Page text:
During his performance of The Man Who Sold the World, Bowie wears a plastic tuxedo suit so unwieldy that Nomi and Arias literally have to carry him to and from the microphone stand. And during a medley of Bowie’s hits TVC15 and Boys Keep Swinging, Nomi delivers robotic dance moves alongside an inanimate pink poodle with a tiny TV screen in its mouth. The overall impression is deeply surreal, even today.

At the start of an 1982 interview on Belgian TV, a reporter asks Nomi, who is wearing an oversized trench coat and a bowler hat as along with his usual heavy makeup: “Who are you? Are you a mutant or a CIA agent?” Nomi’s reply is modest and ambiguous. “I’m just a regular person, I suppose, and I’m an artist,” he says.

Arias, who has served as the executor of Nomi’s estate since his friend’s death in 1983, says Nomi’s space-age style developed gradually and organically. When they first met in New York City in 1976, Nomi was working as a pastry chef, and still using his birth name, Klaus Sperber. “He was wearing a fedora, aviator glasses, a pinstripe shirt, beige Brooks Brothers chinos and a pair of penny loafers,” Arias recalls.

Nomi (far left) and Joey Arias (second from left) were backing singers for David Bowie (sitting, left) in a memorable Saturday Night Live performance (Credit: Getty Images)

Nomi (far left) and Joey Arias (second from left) were backing singers for David Bowie (sitting, left) in a memorable Saturday Night Live performance (Credit: Getty Images)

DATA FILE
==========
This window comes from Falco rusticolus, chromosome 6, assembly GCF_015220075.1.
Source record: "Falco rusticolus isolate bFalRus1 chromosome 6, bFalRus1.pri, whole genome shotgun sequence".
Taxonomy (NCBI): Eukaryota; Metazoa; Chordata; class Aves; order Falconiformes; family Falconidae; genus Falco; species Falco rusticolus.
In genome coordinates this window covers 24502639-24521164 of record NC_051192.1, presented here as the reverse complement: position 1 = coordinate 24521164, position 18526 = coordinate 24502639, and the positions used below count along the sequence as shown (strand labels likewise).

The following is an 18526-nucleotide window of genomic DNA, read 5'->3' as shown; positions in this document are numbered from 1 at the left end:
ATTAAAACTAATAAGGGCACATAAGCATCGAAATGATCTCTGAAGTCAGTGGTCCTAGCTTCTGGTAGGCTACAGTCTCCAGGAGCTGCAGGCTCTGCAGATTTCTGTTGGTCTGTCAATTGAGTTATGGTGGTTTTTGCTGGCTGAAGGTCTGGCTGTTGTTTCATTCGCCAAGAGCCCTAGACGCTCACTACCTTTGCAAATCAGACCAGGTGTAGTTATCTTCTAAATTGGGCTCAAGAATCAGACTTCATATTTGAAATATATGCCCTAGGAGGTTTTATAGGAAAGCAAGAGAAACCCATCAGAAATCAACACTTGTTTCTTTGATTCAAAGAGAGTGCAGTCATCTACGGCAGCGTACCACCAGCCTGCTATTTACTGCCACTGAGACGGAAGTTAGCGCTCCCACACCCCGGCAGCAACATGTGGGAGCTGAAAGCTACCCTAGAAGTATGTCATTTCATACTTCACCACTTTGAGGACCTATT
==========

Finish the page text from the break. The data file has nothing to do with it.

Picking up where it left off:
Arias also remembers that Sperber “made a good living” by supplying his “delicious cakes, cookies and pies” to high-end clients, including the World Trade Center. Before he moved to New York City in 1972, the Bavaria-born Sperber worked as an usher at Berlin’s Deutsche Oper, and sang opera numbers at a gay club called Kleist Casino.

But when he and Arias first became friends, Sperber was only singing “once a year in a church at Christmas”. The two men bonded over a mutual love of everything from vintage rock ‘n’ roll to Billie Holiday, but for his annual church performance, Nomi would always sing an aria from one of his favourite operas.

The night that changed everything

Sperber’s transformation into Klaus Nomi began when he found a flyer for the New Wave Vaudeville Show, an anything-goes cabaret showcase that would take place at Manhattan’s Irving Plaza in 1978. He decided he wanted to take part, but knew he would have to reinvent himself to stand out.

“He said to me, ‘I can’t go as Klaus Sperber – that’s not a star’s name!'” Arias recalls. Instead, Klaus and his friend Adrian Richards rearranged the letters of sci-fi magazine Omni to give him an intriguingly ambiguous stage name: Klaus Nomi. “It was kind of like saying, ‘Do you know me?'” Arias says.

Klaus is proof that you can become something amazing if you want to, in spite of prejudice – Joey Arias

On the night, Klaus Nomi’s debut performance was a revelation. Black-and-white footage that appears in the 2004 documentary film The Nomi Song shows him singing Mon cœur s’ouvre à ta voix, an aria from Camille Saint-Saëns’s 1877 opera Samson et Dalila.

Nomi’s crystalline countertenor vocals transported the listener back to the previous century, but his latex space suit and robotic movements, both elegant and enigmatic, seemed to come from the future. “The place went bananas,” Arias recalls. “It was totally pop, but also surreal and weird and beautiful and very Downtown New York.”

Thanks to its inclusion in The Nomi Song (and ready availability on YouTube), this formative performance continues to cast a heady spell. “It’s sort of floating above what you would normally expect from cabaret, and that was a big inspiration for us,” says Heyworth. His Bourgeois & Maurice bandmate Liv Morris adds: “The fact Klaus gave a performance of that calibre at a late-night queer event definitely showed us what was possible when we were starting out on [London’s] cabaret scene.”